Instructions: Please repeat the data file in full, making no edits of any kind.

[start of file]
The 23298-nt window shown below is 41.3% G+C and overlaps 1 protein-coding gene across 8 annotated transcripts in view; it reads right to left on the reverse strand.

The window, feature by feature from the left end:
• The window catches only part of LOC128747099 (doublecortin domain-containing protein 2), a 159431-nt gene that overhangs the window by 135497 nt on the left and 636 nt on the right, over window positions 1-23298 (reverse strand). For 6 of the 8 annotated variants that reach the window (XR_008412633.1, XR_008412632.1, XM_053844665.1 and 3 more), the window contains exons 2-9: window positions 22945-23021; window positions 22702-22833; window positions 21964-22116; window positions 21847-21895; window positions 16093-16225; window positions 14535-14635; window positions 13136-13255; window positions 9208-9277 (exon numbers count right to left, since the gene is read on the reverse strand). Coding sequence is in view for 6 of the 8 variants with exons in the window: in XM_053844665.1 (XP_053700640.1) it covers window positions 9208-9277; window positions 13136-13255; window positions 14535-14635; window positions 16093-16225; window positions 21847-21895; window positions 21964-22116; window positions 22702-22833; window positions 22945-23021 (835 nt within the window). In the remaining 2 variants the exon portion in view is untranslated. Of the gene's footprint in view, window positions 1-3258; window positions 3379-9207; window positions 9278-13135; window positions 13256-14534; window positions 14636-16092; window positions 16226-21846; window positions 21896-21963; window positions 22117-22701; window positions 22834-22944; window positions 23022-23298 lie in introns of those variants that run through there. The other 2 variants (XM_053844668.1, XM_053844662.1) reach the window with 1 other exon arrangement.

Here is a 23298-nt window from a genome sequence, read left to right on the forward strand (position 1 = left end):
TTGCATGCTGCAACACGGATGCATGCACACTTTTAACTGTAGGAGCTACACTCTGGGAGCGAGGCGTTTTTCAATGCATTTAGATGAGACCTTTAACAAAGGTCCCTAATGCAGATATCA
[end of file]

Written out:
The 23298-nt window shown below is 41.3% G+C and overlaps 1 protein-coding gene across 8 annotated transcripts in view; it reads right to left on the reverse strand.

The window, feature by feature from the left end:
• The window catches only part of LOC128747099 (doublecortin domain-containing protein 2), a 159431-nt gene that overhangs the window by 135497 nt on the left and 636 nt on the right, over window positions 1-23298 (reverse strand). For 6 of the 8 annotated variants that reach the window (XR_008412633.1, XR_008412632.1, XM_053844665.1 and 3 more), the window contains exons 2-9: window positions 22945-23021; window positions 22702-22833; window positions 21964-22116; window positions 21847-21895; window positions 16093-16225; window positions 14535-14635; window positions 13136-13255; window positions 9208-9277 (exon numbers count right to left, since the gene is read on the reverse strand). Coding sequence is in view for 6 of the 8 variants with exons in the window: in XM_053844665.1 (XP_053700640.1) it covers window positions 9208-9277; window positions 13136-13255; window positions 14535-14635; window positions 16093-16225; window positions 21847-21895; window positions 21964-22116; window positions 22702-22833; window positions 22945-23021 (835 nt within the window). In the remaining 2 variants the exon portion in view is untranslated. Of the gene's footprint in view, window positions 1-3258; window positions 3379-9207; window positions 9278-13135; window positions 13256-14534; window positions 14636-16092; window positions 16226-21846; window positions 21896-21963; window positions 22117-22701; window positions 22834-22944; window positions 23022-23298 lie in introns of those variants that run through there. The other 2 variants (XM_053844668.1, XM_053844662.1) reach the window with 1 other exon arrangement.

Here is a 23298-nt window from a genome sequence, read left to right on the forward strand (position 1 = left end):
TTGCATGCTGCAACACGGATGCATGCACACTTTTAACTGTAGGAGCTACACTCTGGGAGCGAGGCGTTTTTCAATGCATTTAGATGAGACCTTTAACAAAGGTCCCTAATGCAGATATCA